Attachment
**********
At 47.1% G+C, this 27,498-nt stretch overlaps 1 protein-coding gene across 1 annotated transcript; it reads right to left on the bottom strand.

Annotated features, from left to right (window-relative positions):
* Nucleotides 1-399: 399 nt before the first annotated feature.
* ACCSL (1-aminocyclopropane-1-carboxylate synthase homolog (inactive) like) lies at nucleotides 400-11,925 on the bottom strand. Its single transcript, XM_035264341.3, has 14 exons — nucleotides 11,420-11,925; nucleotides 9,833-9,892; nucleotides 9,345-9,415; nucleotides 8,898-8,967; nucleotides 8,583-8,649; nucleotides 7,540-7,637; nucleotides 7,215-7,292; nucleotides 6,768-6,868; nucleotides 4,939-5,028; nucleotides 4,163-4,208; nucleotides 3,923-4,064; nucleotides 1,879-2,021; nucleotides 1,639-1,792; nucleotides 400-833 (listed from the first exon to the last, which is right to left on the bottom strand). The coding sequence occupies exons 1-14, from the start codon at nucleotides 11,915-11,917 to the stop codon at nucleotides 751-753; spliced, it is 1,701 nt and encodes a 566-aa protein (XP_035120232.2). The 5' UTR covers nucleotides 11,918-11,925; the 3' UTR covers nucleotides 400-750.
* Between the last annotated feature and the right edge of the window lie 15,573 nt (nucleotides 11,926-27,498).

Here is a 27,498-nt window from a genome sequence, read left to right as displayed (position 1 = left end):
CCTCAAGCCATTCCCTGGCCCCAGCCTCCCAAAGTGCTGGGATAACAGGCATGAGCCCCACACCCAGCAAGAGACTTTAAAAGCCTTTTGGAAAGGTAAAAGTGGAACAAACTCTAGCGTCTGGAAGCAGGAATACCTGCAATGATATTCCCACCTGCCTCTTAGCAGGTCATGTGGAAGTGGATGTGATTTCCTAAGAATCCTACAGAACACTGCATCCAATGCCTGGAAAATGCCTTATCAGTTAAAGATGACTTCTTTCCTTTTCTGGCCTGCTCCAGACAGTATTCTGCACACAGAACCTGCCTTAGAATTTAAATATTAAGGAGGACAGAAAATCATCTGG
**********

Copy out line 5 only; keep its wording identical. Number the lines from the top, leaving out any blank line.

* Between the last annotated feature and the right edge of the window lie 15,573 nt (nucleotides 11,926-27,498).